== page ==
SEC vs. hedge funds: Anger management
Readers reach for the pitchforks and torches over the proposals for widening investor regulations.
(Fortune) -- Are investors mad at the SEC - or are hedge funds mad at the SEC?
That's the question raised by several readers about the SEC's proposal to increase the amount of money you need to have to invest in a hedge fund to $2.5 million. It appears that the little guy is outraged.
But in sharply worded e-mails to me - why, oh why, can't some of you be civil? - people said that actually, the outrage has been generated by hedge funds. (While large hedge funds don't care about the proposed rule, small ones do, because it will make it harder for them to scrounge up the capital from family and friends that they need to get started.)
Readers say that some funds were even sending out form letters to encourage would-be investors to criticize the SEC's plan. "I recently received an e-mail from a small hedge-fund company with an attached Word document with 'exactly' the same comments in your article asking me to write to the SEC to complain about the requirements," says one reader.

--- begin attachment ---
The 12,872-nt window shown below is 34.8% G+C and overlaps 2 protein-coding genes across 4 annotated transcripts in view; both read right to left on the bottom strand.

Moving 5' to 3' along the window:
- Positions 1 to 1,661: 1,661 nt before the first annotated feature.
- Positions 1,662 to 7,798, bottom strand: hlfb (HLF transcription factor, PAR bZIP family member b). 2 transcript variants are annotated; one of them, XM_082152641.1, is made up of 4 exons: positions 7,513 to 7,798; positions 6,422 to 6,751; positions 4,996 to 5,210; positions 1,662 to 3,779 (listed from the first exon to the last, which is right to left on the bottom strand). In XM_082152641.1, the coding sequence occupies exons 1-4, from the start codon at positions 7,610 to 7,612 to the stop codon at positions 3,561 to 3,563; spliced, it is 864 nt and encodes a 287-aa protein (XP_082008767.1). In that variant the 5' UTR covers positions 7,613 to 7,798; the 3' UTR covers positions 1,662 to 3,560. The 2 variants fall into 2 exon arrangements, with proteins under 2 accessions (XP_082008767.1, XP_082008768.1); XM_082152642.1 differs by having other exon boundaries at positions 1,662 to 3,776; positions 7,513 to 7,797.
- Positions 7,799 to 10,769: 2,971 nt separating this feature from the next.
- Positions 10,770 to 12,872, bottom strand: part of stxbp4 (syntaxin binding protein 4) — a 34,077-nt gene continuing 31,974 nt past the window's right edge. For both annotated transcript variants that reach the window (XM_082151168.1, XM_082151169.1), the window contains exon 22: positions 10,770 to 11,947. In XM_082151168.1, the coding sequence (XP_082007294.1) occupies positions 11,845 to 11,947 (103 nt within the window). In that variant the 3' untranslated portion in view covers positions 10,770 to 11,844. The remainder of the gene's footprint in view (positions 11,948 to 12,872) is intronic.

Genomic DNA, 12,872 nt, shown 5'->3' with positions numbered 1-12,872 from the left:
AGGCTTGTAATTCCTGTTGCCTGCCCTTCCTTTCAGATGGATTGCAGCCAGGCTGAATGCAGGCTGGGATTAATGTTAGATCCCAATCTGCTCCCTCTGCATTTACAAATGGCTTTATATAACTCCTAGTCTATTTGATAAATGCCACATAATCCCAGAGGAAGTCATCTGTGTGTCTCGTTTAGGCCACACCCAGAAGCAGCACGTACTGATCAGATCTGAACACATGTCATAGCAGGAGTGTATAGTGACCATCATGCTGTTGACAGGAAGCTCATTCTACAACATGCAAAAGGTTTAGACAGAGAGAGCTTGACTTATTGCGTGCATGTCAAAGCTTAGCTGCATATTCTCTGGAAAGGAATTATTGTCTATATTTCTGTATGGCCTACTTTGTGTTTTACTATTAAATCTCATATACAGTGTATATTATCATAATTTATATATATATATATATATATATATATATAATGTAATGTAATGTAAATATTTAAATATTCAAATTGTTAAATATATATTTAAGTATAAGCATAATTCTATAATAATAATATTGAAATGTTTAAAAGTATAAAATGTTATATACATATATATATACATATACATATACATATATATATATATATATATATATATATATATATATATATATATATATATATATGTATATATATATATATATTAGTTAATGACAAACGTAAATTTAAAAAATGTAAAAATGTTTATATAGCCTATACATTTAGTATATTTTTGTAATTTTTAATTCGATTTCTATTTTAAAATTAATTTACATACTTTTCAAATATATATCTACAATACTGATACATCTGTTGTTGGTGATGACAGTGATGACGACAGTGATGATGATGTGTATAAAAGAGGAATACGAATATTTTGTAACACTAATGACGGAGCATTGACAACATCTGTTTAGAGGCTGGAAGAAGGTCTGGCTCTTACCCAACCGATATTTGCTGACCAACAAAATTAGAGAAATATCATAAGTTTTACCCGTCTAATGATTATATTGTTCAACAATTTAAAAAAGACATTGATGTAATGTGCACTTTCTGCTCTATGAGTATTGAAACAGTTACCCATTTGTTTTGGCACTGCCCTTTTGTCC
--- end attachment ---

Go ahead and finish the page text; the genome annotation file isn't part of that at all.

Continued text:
Another says that a newsletter writer named John Mauldin - who is also a money manager - also urged his readers to write to the SEC. "I do respect the opinions expressed by the respondents on the SEC website for whatever reasons they believe in but I have to wonder what is your and your employer's interest in publishing an article like this?" (For the record, none that I can think of, even if I contort my brain to imagine what my bias might be. I simply thought this was an interesting phenomenon. Or as Freud might say, "Sometimes a cigar is just a cigar.")
But then, of course, there was also the reader who called me a "bubble brain" for even suggesting that people should have to pass a test. "If I don't know how to invest wisely, I hurt myself... It's called freedom. And there are few things more threatening to freedom than government determined to protect me from myself," wrote this person.
Probably the most accurate comment, though, was the following: "People are their own worst enemy and way overestimate their skills and judgment. So, the little guy wants the same opportunity to amputate his wealth same as the big guy? After there is great wailing and gnashing of teeth, after a big downturn, those same people will be saying, 'Where was the SEC?' Won't they?"